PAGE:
Before we left on the cruise we did have a day to explore Seattle. We stumbled upon Café Campagne on our way to the Public Market. This was a very lucky find and led to the most memorable meal of the trip. I wrote up a review under the restaurant section. If you are ever in Seattle this is a stop worth making. We also had a nice dinner at Red Fin, which was primarily sushi, the less adventurous maki variety. I am not an aficionado of sushi so I did not write a review. It all seemed quite good to me. I also followed up the next morning with a breakfast at Red Fin, which was attached to our hotel, the Hotel Max. The breakfast was an interesting “hash” of sausage, chicken, and pickled vegetables complemented by a red pepper coulis; an unusual but delicious combination. I highly recommend the Hotel Max; funky, modern, chic and not so very expensive.

I also could not pass up the opportunity to write about the food on the cruise ship Celebrity Infinity. With the way people were consuming the food you would think the place had five Michelin stars. Nothing could be further from the truth. Although the concepts for the food were interesting the actual food itself made Olive Garden look good. Oh well. At least I got to see a few whales along the way.

6 comments » | Musings, Restaurants, Travel

“I’m Busy”

June 15th, 2010 — 1:26pm

The Ham Museum - Buenos Aires

I have been a bit remiss in adding new post for the past few days. I, unfortunately, have a real job, and I have actually been busy writing my guide to Buenos Aires. I know most of you will be heading there soon so I will get it done just as soon as possible.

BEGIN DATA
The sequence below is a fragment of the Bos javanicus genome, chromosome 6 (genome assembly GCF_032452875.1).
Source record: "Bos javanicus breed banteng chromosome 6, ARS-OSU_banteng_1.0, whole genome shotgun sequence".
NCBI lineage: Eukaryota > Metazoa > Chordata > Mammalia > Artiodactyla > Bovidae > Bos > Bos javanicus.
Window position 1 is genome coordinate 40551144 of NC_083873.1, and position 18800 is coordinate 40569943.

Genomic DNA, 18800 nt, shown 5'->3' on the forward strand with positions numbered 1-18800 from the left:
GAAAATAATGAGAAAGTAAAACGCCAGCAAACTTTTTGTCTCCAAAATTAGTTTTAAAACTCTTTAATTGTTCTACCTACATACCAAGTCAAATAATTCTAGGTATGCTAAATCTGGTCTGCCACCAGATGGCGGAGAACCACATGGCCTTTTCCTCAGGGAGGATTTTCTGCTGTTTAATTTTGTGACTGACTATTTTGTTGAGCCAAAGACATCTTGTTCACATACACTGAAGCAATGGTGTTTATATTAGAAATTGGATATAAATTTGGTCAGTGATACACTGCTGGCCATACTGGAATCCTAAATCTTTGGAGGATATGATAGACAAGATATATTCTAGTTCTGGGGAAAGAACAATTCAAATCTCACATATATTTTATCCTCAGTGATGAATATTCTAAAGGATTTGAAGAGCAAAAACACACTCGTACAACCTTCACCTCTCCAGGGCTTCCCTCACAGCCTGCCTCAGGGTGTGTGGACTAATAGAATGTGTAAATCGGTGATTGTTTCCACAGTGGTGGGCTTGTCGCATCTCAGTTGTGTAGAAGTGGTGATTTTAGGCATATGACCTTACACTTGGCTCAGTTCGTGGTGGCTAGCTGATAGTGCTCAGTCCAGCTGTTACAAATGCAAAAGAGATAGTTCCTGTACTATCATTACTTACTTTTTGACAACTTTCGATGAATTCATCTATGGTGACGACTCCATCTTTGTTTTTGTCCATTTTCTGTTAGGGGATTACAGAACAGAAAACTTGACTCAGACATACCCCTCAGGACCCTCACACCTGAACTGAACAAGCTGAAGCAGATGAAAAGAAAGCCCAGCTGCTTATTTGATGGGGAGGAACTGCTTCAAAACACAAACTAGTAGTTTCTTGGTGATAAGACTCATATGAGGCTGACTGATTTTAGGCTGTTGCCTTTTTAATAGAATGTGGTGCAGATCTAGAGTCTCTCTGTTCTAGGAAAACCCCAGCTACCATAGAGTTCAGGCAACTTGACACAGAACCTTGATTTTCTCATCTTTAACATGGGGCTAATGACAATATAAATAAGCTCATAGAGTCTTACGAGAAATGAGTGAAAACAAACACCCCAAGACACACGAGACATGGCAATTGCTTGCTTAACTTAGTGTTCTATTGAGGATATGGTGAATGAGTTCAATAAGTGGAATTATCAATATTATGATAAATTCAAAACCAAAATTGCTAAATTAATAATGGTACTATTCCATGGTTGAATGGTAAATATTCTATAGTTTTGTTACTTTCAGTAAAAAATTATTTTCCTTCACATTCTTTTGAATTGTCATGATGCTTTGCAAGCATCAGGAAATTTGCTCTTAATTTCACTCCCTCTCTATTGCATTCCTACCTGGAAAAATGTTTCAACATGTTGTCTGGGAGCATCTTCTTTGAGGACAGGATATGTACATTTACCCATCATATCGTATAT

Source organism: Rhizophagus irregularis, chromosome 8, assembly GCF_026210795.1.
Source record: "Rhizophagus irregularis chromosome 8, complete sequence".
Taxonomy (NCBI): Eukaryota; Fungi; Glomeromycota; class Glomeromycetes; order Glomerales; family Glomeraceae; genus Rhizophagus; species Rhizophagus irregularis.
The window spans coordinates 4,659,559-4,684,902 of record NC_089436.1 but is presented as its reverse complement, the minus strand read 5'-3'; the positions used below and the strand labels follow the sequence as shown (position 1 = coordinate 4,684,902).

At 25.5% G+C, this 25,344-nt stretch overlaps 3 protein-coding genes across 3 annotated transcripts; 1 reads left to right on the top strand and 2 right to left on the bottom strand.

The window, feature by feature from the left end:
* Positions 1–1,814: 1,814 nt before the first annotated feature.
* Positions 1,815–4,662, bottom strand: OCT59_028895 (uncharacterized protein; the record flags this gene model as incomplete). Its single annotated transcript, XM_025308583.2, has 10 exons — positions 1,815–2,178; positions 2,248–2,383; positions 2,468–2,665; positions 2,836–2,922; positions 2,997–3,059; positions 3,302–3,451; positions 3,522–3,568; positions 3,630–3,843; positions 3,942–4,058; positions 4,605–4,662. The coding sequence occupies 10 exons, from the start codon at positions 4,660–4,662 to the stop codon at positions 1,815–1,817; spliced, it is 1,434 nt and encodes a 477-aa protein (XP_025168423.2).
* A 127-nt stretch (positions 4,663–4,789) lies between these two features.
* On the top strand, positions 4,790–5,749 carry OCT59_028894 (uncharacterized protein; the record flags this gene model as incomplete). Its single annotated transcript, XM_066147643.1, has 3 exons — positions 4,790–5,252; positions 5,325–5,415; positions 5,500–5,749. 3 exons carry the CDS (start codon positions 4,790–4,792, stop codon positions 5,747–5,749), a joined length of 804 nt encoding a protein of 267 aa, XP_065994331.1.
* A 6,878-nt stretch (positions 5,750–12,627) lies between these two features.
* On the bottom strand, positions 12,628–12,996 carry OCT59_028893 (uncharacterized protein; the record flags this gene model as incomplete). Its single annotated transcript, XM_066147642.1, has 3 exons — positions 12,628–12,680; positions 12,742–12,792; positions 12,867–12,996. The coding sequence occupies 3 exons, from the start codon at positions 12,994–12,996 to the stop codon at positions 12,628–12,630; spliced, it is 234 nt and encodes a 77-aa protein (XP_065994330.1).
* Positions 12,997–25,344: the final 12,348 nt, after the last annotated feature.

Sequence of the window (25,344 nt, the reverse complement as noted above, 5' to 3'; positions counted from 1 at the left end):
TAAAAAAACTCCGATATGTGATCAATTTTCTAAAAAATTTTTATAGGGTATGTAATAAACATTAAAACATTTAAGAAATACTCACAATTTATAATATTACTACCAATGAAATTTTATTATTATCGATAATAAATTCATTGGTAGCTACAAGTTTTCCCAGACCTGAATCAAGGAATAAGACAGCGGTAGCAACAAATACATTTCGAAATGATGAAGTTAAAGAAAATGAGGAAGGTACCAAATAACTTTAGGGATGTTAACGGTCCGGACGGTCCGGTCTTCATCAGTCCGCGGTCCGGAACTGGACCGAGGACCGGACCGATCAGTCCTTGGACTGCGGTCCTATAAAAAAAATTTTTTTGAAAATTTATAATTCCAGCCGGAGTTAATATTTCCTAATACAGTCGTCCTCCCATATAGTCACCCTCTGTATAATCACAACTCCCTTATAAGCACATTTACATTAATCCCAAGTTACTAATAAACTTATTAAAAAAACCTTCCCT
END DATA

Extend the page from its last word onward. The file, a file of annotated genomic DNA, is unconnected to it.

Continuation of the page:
I did find out when we were in Buenos Aires that guide books, restaurant reviewers, and (surprise, surprise) the people on the Travel Channel are not always very honest. I get a sense there is a little payola involved, especially at the Travel Channel. So you do not make the mistakes we made, I will give you “The Busy Gourmand” version of a review. Because I actually paid for all this stuff on my own. The overview of the guide is published. The rest will come out in dribs and drabs.

I just finished the “Restaurant” section of my guide. It has a nice overview of what to expect and I provide in depth reviews of six restaurants. Four of the restaurants are definitely “Highly Recommended,” one is a “Maybe,” and one is a “Do Not Bother.”

They break down as follows:

Highly Recommended:
Brasserie Petanque, French Cuisine, San Telmo
Omm, Bar and Tapas, Palermo Hollywood
Impetu, Porteňo, Palermo Viejo
El Timon, Porteňo, Palermo Hollywood

Maybe:
Campo Bravo, Parrilla, Palermo Hollywoood

Do Not Bother:
Café Tortoni, Café, Congreso

Tonight I am making tomato sauce from scratch. Wish me luck!

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Little Gems